I have myopia so I wear corrective lenses. One set of glasses I have is designed to focus from about 2 feet to infinity. I can see the dashboard of a car, but I can also see buildings at long distances and they look sharp and in focus.

However, when I look at the night sky, the stars do not seem to be perfectly in focus. Is this just the normal atmospheric disturbances distorting the starlight, or are my lenses imperfect for objects at stellar distances? In other words, is there a difference between a corrective lens that focuses from 2 feet to infinity and a lens that is designed to focus only at infinity?


1 Answer 1


The corrective lenses you have are fixed at a particular power. The range of distances available to you is due to accommodation. There is no such lens that allows you to focus at only one distance (assuming you have an otherwise healthy optic lens).

Your prescription will generally be set with your eye able to have the sharpest focus at infinity when relaxed. However, this focus will not be perfect.

When you have a dense visual field (very normal in your daylight environment), any aberrations in your visual system that create small reflections are overwhelmed by the signal from the environment. When looking at stars, these aberrations are very visible against the black background.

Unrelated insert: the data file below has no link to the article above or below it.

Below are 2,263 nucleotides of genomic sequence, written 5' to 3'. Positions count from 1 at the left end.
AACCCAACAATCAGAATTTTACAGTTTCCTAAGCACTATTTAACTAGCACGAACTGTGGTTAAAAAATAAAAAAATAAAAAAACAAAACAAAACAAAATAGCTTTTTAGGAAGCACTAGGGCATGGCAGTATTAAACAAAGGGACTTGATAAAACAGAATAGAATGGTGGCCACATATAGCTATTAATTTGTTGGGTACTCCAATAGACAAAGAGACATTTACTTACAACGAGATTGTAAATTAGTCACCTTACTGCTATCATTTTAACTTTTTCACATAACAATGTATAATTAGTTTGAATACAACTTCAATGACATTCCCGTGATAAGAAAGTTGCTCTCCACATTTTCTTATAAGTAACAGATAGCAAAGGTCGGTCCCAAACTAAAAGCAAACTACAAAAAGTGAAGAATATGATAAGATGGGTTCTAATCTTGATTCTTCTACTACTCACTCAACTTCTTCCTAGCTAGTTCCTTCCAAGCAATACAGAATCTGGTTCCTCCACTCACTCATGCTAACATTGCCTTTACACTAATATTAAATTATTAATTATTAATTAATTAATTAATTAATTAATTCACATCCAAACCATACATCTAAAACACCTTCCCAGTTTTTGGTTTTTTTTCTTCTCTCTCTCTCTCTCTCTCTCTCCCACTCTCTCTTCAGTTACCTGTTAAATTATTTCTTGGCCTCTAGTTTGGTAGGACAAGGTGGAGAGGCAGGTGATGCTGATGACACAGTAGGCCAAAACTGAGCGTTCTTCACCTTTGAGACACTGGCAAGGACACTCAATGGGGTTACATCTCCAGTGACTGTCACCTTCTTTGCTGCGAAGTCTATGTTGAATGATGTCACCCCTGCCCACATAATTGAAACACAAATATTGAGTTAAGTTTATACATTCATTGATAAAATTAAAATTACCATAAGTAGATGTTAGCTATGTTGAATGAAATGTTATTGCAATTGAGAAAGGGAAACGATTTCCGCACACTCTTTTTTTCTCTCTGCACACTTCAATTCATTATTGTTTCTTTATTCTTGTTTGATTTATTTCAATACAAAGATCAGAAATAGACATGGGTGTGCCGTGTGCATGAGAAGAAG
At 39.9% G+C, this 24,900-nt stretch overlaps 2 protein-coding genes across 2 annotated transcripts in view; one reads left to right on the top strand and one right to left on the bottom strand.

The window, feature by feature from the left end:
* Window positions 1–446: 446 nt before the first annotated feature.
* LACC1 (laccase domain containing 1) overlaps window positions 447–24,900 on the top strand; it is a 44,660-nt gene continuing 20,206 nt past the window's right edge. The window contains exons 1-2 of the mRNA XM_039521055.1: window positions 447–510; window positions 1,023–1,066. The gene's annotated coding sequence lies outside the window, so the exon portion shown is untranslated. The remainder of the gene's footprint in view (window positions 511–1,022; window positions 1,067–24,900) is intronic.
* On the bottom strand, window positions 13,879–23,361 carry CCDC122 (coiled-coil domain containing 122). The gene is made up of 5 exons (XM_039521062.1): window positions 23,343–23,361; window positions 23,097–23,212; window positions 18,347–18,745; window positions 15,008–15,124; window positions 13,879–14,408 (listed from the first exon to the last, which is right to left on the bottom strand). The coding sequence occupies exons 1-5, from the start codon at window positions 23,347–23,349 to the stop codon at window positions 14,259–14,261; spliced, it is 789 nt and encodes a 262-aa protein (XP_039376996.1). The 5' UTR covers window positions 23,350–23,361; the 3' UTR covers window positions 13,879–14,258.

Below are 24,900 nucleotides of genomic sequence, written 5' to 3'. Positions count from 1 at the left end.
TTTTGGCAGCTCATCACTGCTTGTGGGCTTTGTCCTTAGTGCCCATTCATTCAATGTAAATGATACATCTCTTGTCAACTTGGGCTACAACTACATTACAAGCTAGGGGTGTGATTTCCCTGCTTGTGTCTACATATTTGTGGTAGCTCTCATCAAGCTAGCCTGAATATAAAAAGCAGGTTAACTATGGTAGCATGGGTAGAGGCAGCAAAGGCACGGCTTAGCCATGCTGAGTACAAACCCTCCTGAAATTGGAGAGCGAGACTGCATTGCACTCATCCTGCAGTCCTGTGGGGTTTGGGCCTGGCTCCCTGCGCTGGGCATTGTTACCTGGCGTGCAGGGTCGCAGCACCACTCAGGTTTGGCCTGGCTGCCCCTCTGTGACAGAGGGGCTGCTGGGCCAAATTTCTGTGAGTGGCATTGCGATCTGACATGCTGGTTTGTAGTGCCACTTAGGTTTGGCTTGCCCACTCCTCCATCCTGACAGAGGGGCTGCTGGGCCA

Further, at night with the low total light level, your pupil is maximally dilated. This larger aperture increases the opportunity for problems to be visible. (If your pupils were pinholes, your vision would be sharper, but the light collected would be insufficient).

So while you may have the correct spherical correction for distance vision, there will be other, smaller problems that are not corrected by your lenses, and these problems will be easier to see when looking at stars than when looking at something in the daytime.


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